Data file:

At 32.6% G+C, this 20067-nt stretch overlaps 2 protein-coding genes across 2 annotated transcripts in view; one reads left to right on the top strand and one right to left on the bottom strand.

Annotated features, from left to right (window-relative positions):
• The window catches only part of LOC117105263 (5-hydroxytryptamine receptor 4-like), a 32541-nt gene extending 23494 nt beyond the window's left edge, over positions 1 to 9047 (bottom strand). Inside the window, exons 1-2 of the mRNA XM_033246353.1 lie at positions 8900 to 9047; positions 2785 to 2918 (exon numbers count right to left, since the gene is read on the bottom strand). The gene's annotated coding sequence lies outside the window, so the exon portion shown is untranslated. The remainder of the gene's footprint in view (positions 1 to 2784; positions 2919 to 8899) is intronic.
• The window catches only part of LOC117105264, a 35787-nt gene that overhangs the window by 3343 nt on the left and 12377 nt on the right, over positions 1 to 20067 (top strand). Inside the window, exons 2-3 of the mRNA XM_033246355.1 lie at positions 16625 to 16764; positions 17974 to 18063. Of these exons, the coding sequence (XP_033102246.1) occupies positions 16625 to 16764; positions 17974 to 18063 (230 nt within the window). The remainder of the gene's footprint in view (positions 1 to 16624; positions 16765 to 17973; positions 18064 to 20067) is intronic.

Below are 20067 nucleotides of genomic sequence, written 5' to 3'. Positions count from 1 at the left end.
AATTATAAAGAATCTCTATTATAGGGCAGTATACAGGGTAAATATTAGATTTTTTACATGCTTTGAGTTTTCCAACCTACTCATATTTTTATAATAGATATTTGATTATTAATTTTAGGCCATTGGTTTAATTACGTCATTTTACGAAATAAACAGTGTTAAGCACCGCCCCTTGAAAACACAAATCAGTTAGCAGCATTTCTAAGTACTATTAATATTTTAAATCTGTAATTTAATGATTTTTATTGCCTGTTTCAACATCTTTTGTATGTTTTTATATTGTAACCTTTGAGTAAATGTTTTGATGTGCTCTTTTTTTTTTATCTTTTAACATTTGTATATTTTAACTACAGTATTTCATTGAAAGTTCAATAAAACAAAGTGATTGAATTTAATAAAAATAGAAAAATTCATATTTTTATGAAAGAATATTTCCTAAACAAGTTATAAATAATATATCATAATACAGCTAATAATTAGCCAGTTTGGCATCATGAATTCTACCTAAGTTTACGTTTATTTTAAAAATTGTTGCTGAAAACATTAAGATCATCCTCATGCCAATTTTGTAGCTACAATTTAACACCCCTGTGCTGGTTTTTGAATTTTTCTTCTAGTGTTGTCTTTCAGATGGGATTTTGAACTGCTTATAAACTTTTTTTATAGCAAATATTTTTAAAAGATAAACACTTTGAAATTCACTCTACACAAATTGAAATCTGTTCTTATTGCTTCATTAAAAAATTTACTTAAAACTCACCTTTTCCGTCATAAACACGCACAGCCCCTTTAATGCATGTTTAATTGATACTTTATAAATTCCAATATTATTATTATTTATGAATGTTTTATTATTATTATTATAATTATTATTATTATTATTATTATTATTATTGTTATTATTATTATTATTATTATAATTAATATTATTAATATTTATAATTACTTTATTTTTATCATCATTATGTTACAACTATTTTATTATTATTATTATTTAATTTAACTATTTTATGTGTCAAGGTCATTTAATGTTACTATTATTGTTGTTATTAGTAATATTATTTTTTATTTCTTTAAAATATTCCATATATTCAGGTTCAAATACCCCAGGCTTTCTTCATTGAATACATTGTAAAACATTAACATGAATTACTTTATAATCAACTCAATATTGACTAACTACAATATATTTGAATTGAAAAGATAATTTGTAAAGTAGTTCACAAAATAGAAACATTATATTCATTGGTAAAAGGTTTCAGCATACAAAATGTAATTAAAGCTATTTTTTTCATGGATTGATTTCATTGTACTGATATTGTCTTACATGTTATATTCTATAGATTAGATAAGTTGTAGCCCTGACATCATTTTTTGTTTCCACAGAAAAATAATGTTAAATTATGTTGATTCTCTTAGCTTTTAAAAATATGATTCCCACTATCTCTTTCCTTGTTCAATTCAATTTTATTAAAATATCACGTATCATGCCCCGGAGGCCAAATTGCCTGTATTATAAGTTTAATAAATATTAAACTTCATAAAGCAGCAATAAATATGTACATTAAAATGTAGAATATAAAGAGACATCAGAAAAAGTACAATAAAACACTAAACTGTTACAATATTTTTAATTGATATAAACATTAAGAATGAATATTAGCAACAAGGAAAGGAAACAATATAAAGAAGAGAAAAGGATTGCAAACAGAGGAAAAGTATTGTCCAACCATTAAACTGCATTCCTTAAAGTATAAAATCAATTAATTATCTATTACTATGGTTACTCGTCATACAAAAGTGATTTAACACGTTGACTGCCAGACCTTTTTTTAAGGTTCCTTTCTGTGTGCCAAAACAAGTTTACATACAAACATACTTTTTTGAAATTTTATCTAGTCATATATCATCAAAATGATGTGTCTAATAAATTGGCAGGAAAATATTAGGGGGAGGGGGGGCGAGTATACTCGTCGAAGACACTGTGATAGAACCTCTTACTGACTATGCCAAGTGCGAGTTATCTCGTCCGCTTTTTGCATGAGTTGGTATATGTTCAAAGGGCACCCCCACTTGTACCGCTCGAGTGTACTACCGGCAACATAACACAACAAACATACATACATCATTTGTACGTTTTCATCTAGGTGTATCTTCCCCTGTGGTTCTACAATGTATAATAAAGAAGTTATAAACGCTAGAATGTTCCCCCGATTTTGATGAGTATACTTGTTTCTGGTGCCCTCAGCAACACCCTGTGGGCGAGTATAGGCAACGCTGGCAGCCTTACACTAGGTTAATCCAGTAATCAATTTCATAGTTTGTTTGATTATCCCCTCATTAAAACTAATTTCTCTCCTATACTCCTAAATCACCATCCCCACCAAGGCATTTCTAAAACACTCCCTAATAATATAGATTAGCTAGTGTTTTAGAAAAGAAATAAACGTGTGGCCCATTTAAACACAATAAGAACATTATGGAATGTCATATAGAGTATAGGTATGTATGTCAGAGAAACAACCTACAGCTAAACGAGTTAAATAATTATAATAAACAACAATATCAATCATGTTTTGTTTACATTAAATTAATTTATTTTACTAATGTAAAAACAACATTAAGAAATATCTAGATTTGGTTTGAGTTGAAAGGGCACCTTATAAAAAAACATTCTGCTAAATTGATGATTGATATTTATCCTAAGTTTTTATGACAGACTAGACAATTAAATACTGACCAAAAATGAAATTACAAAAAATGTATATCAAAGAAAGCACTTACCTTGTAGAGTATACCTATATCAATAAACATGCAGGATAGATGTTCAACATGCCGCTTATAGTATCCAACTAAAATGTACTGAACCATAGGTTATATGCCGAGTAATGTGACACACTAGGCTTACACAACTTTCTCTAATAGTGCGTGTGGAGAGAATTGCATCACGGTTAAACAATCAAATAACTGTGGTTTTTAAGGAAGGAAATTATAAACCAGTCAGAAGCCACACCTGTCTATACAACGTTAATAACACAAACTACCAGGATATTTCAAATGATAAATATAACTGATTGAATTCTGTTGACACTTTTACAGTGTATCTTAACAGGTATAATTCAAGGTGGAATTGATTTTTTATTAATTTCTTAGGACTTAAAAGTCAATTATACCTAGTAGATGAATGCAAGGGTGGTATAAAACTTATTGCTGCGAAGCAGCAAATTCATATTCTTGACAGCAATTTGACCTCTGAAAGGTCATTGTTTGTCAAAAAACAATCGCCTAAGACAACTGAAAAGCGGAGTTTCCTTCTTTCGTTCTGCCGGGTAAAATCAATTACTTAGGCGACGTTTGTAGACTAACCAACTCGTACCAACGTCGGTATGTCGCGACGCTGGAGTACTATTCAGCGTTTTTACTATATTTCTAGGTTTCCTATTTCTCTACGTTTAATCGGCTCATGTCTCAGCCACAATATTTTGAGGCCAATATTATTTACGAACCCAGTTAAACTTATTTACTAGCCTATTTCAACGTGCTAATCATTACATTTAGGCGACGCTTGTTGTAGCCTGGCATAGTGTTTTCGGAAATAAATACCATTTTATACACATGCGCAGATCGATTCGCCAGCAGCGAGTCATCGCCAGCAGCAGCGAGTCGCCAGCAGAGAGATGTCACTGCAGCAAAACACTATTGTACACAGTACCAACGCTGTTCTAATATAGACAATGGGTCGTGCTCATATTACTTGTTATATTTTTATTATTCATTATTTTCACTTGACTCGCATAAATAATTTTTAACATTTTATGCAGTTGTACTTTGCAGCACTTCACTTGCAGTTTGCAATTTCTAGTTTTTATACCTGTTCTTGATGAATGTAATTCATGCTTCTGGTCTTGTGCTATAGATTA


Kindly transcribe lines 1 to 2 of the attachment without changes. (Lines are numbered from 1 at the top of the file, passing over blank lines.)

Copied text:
At 32.6% G+C, this 20067-nt stretch overlaps 2 protein-coding genes across 2 annotated transcripts in view; one reads left to right on the top strand and one right to left on the bottom strand.

Annotated features, from left to right (window-relative positions):